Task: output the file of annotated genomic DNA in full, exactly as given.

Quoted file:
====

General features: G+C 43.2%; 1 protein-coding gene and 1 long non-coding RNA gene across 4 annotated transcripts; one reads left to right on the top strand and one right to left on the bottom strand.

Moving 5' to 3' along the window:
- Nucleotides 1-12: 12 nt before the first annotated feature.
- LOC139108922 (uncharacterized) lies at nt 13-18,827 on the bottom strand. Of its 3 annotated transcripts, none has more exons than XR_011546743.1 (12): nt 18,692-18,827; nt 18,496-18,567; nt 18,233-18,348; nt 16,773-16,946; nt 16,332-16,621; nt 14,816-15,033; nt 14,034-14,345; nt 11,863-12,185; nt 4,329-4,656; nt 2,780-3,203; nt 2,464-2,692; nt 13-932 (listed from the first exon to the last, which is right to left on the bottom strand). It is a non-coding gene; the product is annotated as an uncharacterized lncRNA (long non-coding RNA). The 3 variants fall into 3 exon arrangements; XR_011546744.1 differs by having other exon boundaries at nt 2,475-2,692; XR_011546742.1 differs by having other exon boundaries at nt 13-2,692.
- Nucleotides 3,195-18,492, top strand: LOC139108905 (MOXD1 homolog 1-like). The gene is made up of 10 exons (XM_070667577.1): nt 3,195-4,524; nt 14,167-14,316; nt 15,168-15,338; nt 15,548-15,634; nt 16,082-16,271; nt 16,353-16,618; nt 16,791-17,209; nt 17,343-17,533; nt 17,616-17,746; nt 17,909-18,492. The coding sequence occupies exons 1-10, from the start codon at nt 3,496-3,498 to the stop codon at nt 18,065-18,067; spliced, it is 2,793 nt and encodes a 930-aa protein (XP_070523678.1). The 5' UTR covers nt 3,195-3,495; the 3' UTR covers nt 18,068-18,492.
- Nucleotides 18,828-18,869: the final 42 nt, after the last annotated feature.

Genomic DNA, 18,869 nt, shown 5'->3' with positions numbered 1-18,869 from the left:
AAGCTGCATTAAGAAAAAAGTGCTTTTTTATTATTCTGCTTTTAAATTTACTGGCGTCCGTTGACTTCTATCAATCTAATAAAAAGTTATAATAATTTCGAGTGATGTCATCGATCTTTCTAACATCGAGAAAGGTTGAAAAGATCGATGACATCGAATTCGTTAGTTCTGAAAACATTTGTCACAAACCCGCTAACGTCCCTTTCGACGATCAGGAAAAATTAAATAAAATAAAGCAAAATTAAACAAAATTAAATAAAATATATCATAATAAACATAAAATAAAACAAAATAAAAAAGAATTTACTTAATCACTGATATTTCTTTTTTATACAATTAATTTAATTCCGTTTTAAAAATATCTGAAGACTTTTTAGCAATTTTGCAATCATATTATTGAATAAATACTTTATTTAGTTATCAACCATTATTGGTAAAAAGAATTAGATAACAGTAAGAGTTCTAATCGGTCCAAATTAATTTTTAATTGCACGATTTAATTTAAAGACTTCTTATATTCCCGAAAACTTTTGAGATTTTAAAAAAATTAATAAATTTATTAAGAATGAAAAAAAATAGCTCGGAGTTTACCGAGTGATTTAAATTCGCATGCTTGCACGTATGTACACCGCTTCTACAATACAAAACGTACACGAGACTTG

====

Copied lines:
General features: G+C 43.2%; 1 protein-coding gene and 1 long non-coding RNA gene across 4 annotated transcripts; one reads left to right on the top strand and one right to left on the bottom strand.

Moving 5' to 3' along the window:
- Nucleotides 1-12: 12 nt before the first annotated feature.
- LOC139108922 (uncharacterized) lies at nt 13-18,827 on the bottom strand. Of its 3 annotated transcripts, none has more exons than XR_011546743.1 (12): nt 18,692-18,827; nt 18,496-18,567; nt 18,233-18,348; nt 16,773-16,946; nt 16,332-16,621; nt 14,816-15,033; nt 14,034-14,345; nt 11,863-12,185; nt 4,329-4,656; nt 2,780-3,203; nt 2,464-2,692; nt 13-932 (listed from the first exon to the last, which is right to left on the bottom strand). It is a non-coding gene; the product is annotated as an uncharacterized lncRNA (long non-coding RNA). The 3 variants fall into 3 exon arrangements; XR_011546744.1 differs by having other exon boundaries at nt 2,475-2,692; XR_011546742.1 differs by having other exon boundaries at nt 13-2,692.
- Nucleotides 3,195-18,492, top strand: LOC139108905 (MOXD1 homolog 1-like). The gene is made up of 10 exons (XM_070667577.1): nt 3,195-4,524; nt 14,167-14,316; nt 15,168-15,338; nt 15,548-15,634; nt 16,082-16,271; nt 16,353-16,618; nt 16,791-17,209; nt 17,343-17,533; nt 17,616-17,746; nt 17,909-18,492. The coding sequence occupies exons 1-10, from the start codon at nt 3,496-3,498 to the stop codon at nt 18,065-18,067; spliced, it is 2,793 nt and encodes a 930-aa protein (XP_070523678.1). The 5' UTR covers nt 3,195-3,495; the 3' UTR covers nt 18,068-18,492.
- Nucleotides 18,828-18,869: the final 42 nt, after the last annotated feature.

Genomic DNA, 18,869 nt, shown 5'->3' with positions numbered 1-18,869 from the left:
AAGCTGCATTAAGAAAAAAGTGCTTTTTTATTATTCTGCTTTTAAATTTACTGGCGTCCGTTGACTTCTATCAATCTAATAAAAAGTTATAATAATTTCGAGTGATGTCATCGATCTTTCTAACATCGAGAAAGGTTGAAAAGATCGATGACATCGAATTCGTTAGTTCTGAAAACATTTGTCACAAACCCGCTAACGTCCCTTTCGACGATCAGGAAAAATTAAATAAAATAAAGCAAAATTAAACAAAATTAAATAAAATATATCATAATAAACATAAAATAAAACAAAATAAAAAAGAATTTACTTAATCACTGATATTTCTTTTTTATACAATTAATTTAATTCCGTTTTAAAAATATCTGAAGACTTTTTAGCAATTTTGCAATCATATTATTGAATAAATACTTTATTTAGTTATCAACCATTATTGGTAAAAAGAATTAGATAACAGTAAGAGTTCTAATCGGTCCAAATTAATTTTTAATTGCACGATTTAATTTAAAGACTTCTTATATTCCCGAAAACTTTTGAGATTTTAAAAAAATTAATAAATTTATTAAGAATGAAAAAAAATAGCTCGGAGTTTACCGAGTGATTTAAATTCGCATGCTTGCACGTATGTACACCGCTTCTACAATACAAAACGTACACGAGACTTG